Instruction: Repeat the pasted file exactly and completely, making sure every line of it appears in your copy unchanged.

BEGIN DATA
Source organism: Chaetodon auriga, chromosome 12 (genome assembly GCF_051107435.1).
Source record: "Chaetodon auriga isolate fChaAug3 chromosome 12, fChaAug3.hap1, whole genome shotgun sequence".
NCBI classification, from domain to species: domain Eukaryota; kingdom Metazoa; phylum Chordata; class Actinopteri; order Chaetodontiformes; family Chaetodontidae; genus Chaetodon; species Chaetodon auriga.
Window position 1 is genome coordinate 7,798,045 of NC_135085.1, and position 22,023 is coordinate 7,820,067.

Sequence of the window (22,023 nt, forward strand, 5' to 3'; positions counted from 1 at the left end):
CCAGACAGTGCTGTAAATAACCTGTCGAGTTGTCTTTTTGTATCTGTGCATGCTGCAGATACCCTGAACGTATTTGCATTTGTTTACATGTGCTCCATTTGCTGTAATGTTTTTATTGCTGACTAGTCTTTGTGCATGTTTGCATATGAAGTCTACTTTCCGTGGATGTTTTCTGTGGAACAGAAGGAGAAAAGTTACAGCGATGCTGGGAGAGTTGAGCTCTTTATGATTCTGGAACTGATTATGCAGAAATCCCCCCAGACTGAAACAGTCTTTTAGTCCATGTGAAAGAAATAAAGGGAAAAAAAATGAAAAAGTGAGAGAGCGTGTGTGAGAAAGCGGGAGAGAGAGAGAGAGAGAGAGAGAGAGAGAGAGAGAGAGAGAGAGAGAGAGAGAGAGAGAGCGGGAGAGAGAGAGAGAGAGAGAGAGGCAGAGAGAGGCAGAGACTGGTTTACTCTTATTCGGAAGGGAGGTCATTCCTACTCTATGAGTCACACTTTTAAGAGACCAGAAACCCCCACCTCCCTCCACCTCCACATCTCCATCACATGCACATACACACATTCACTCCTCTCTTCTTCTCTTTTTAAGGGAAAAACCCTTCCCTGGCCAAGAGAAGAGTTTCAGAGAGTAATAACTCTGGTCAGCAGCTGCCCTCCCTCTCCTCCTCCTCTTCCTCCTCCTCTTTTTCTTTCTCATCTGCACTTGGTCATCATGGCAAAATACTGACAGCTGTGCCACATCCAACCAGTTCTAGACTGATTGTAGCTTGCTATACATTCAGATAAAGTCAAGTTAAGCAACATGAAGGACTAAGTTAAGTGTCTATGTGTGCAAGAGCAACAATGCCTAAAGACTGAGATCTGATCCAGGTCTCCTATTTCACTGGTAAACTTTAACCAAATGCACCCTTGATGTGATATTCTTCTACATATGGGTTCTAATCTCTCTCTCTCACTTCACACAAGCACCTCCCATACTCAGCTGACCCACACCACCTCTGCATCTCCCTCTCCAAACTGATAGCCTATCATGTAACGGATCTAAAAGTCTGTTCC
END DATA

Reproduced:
Source organism: Chaetodon auriga, chromosome 12 (genome assembly GCF_051107435.1).
Source record: "Chaetodon auriga isolate fChaAug3 chromosome 12, fChaAug3.hap1, whole genome shotgun sequence".
NCBI classification, from domain to species: domain Eukaryota; kingdom Metazoa; phylum Chordata; class Actinopteri; order Chaetodontiformes; family Chaetodontidae; genus Chaetodon; species Chaetodon auriga.
Window position 1 is genome coordinate 7,798,045 of NC_135085.1, and position 22,023 is coordinate 7,820,067.

Sequence of the window (22,023 nt, forward strand, 5' to 3'; positions counted from 1 at the left end):
CCAGACAGTGCTGTAAATAACCTGTCGAGTTGTCTTTTTGTATCTGTGCATGCTGCAGATACCCTGAACGTATTTGCATTTGTTTACATGTGCTCCATTTGCTGTAATGTTTTTATTGCTGACTAGTCTTTGTGCATGTTTGCATATGAAGTCTACTTTCCGTGGATGTTTTCTGTGGAACAGAAGGAGAAAAGTTACAGCGATGCTGGGAGAGTTGAGCTCTTTATGATTCTGGAACTGATTATGCAGAAATCCCCCCAGACTGAAACAGTCTTTTAGTCCATGTGAAAGAAATAAAGGGAAAAAAAATGAAAAAGTGAGAGAGCGTGTGTGAGAAAGCGGGAGAGAGAGAGAGAGAGAGAGAGAGAGAGAGAGAGAGAGAGAGAGAGAGAGAGAGAGAGAGCGGGAGAGAGAGAGAGAGAGAGAGAGGCAGAGAGAGGCAGAGACTGGTTTACTCTTATTCGGAAGGGAGGTCATTCCTACTCTATGAGTCACACTTTTAAGAGACCAGAAACCCCCACCTCCCTCCACCTCCACATCTCCATCACATGCACATACACACATTCACTCCTCTCTTCTTCTCTTTTTAAGGGAAAAACCCTTCCCTGGCCAAGAGAAGAGTTTCAGAGAGTAATAACTCTGGTCAGCAGCTGCCCTCCCTCTCCTCCTCCTCTTCCTCCTCCTCTTTTTCTTTCTCATCTGCACTTGGTCATCATGGCAAAATACTGACAGCTGTGCCACATCCAACCAGTTCTAGACTGATTGTAGCTTGCTATACATTCAGATAAAGTCAAGTTAAGCAACATGAAGGACTAAGTTAAGTGTCTATGTGTGCAAGAGCAACAATGCCTAAAGACTGAGATCTGATCCAGGTCTCCTATTTCACTGGTAAACTTTAACCAAATGCACCCTTGATGTGATATTCTTCTACATATGGGTTCTAATCTCTCTCTCTCACTTCACACAAGCACCTCCCATACTCAGCTGACCCACACCACCTCTGCATCTCCCTCTCCAAACTGATAGCCTATCATGTAACGGATCTAAAAGTCTGTTCC